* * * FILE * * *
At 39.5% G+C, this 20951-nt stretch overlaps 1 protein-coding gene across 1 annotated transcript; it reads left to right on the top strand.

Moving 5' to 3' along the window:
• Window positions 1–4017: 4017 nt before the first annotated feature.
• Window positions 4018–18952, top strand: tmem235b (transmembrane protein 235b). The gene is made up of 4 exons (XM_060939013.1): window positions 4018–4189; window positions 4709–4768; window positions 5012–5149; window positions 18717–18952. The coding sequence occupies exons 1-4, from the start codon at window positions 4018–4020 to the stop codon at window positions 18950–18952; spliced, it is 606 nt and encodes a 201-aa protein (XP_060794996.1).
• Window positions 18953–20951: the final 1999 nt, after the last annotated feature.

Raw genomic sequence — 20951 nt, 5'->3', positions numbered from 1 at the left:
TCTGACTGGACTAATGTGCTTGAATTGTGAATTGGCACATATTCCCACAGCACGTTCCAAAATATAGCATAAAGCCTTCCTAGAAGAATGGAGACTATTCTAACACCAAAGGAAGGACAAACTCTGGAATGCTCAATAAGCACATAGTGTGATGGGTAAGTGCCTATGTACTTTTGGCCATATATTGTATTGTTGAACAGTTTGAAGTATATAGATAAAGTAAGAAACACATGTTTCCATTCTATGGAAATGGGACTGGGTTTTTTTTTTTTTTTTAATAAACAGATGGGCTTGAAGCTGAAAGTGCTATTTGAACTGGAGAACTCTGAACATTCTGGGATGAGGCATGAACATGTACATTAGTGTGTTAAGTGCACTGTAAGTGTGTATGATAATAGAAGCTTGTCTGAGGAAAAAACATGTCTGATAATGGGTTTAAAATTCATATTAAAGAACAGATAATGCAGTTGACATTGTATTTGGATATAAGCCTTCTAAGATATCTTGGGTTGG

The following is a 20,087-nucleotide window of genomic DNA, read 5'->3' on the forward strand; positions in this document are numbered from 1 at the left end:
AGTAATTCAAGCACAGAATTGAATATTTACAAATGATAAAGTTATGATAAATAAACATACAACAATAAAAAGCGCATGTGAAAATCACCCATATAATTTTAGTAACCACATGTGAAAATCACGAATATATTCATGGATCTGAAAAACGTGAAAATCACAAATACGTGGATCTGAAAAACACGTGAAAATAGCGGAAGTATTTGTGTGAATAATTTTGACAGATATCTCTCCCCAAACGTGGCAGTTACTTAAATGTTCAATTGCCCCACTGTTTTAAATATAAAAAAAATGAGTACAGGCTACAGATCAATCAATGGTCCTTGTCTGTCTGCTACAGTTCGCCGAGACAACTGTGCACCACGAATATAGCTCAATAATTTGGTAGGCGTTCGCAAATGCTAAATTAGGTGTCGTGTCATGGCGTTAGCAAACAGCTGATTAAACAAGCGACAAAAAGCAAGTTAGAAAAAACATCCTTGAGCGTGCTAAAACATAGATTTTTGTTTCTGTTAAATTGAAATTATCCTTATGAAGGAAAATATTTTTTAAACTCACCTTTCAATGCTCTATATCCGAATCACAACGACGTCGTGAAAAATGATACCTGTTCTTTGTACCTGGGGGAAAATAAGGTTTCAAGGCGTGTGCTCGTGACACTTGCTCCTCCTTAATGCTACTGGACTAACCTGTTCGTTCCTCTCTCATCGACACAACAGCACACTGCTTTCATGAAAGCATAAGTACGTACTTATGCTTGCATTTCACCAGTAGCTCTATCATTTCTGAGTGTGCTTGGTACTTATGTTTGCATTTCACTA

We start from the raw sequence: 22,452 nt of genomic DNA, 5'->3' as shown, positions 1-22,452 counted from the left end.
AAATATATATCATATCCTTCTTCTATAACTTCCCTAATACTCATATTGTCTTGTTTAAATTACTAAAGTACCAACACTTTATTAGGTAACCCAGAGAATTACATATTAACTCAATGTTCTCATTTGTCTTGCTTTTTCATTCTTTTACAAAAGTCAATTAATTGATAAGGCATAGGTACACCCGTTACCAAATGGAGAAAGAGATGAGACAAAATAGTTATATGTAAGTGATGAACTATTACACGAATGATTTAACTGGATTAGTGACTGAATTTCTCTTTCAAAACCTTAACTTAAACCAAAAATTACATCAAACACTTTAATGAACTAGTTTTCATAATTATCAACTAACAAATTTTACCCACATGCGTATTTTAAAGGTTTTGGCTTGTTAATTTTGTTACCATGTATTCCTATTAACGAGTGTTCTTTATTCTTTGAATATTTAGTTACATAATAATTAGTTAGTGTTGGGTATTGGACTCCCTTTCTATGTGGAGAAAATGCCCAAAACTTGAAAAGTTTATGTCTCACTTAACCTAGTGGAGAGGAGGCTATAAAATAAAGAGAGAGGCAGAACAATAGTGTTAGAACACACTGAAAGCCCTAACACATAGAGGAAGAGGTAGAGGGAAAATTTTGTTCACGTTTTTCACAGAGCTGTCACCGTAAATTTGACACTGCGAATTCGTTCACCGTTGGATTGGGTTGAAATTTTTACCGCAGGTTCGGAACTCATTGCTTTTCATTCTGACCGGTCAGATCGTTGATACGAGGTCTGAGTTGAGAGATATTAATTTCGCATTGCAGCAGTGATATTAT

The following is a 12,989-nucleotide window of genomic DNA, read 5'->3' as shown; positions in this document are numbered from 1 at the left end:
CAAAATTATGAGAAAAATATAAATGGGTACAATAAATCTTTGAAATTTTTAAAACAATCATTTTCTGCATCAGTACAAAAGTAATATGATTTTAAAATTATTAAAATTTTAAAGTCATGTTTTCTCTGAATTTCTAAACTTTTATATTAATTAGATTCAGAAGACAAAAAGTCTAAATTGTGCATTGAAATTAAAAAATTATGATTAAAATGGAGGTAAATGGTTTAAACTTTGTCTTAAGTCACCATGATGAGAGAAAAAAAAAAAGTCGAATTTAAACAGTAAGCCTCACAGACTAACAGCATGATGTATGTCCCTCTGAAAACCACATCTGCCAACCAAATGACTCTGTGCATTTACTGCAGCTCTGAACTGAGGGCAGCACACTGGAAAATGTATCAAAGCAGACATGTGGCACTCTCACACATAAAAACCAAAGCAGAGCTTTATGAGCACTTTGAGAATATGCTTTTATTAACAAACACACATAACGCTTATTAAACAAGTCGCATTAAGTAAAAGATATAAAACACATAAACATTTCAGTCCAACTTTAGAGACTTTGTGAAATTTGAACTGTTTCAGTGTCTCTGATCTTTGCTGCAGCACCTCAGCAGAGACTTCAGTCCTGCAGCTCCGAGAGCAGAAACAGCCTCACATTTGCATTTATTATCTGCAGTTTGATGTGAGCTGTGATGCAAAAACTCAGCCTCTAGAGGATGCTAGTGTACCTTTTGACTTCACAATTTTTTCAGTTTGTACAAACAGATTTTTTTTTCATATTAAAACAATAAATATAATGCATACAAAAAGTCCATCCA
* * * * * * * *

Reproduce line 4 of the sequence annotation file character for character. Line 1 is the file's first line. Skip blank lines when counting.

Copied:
• Window positions 4018–18952, top strand: tmem235b (transmembrane protein 235b). The gene is made up of 4 exons (XM_060939013.1): window positions 4018–4189; window positions 4709–4768; window positions 5012–5149; window positions 18717–18952. The coding sequence occupies exons 1-4, from the start codon at window positions 4018–4020 to the stop codon at window positions 18950–18952; spliced, it is 606 nt and encodes a 201-aa protein (XP_060794996.1).